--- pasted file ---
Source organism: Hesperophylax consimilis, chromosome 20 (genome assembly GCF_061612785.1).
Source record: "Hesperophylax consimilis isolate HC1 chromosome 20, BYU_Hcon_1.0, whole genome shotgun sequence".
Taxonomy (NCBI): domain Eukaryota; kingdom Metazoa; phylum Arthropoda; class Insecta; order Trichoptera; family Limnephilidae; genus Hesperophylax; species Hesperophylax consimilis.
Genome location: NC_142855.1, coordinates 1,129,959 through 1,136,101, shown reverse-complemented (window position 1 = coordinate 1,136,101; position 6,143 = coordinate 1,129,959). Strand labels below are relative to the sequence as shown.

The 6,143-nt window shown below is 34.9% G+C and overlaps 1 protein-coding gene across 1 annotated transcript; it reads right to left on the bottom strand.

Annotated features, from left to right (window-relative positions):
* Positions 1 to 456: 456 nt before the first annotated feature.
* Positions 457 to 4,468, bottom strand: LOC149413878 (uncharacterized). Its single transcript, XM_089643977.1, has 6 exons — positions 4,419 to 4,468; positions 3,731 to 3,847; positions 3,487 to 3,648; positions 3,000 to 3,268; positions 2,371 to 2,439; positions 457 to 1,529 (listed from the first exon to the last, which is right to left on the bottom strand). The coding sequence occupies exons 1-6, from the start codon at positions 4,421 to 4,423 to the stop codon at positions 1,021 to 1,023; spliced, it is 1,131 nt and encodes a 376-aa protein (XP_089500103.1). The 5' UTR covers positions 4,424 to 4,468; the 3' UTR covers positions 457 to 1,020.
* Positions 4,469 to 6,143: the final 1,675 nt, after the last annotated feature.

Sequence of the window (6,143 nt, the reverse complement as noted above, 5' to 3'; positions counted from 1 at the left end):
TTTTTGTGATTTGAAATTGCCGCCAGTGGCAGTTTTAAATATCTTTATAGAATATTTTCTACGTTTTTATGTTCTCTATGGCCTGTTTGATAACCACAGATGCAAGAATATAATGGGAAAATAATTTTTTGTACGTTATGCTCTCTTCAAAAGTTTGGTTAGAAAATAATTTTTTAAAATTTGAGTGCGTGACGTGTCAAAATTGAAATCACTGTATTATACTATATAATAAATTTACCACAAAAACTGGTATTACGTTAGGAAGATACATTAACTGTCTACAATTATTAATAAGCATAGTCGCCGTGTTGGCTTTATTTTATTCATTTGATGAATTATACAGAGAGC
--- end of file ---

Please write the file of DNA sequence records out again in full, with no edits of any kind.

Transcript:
Source organism: Hesperophylax consimilis, chromosome 20 (genome assembly GCF_061612785.1).
Source record: "Hesperophylax consimilis isolate HC1 chromosome 20, BYU_Hcon_1.0, whole genome shotgun sequence".
Taxonomy (NCBI): domain Eukaryota; kingdom Metazoa; phylum Arthropoda; class Insecta; order Trichoptera; family Limnephilidae; genus Hesperophylax; species Hesperophylax consimilis.
Genome location: NC_142855.1, coordinates 1,129,959 through 1,136,101, shown reverse-complemented (window position 1 = coordinate 1,136,101; position 6,143 = coordinate 1,129,959). Strand labels below are relative to the sequence as shown.

The 6,143-nt window shown below is 34.9% G+C and overlaps 1 protein-coding gene across 1 annotated transcript; it reads right to left on the bottom strand.

Annotated features, from left to right (window-relative positions):
* Positions 1 to 456: 456 nt before the first annotated feature.
* Positions 457 to 4,468, bottom strand: LOC149413878 (uncharacterized). Its single transcript, XM_089643977.1, has 6 exons — positions 4,419 to 4,468; positions 3,731 to 3,847; positions 3,487 to 3,648; positions 3,000 to 3,268; positions 2,371 to 2,439; positions 457 to 1,529 (listed from the first exon to the last, which is right to left on the bottom strand). The coding sequence occupies exons 1-6, from the start codon at positions 4,421 to 4,423 to the stop codon at positions 1,021 to 1,023; spliced, it is 1,131 nt and encodes a 376-aa protein (XP_089500103.1). The 5' UTR covers positions 4,424 to 4,468; the 3' UTR covers positions 457 to 1,020.
* Positions 4,469 to 6,143: the final 1,675 nt, after the last annotated feature.

Sequence of the window (6,143 nt, the reverse complement as noted above, 5' to 3'; positions counted from 1 at the left end):
TTTTTGTGATTTGAAATTGCCGCCAGTGGCAGTTTTAAATATCTTTATAGAATATTTTCTACGTTTTTATGTTCTCTATGGCCTGTTTGATAACCACAGATGCAAGAATATAATGGGAAAATAATTTTTTGTACGTTATGCTCTCTTCAAAAGTTTGGTTAGAAAATAATTTTTTAAAATTTGAGTGCGTGACGTGTCAAAATTGAAATCACTGTATTATACTATATAATAAATTTACCACAAAAACTGGTATTACGTTAGGAAGATACATTAACTGTCTACAATTATTAATAAGCATAGTCGCCGTGTTGGCTTTATTTTATTCATTTGATGAATTATACAGAGAGC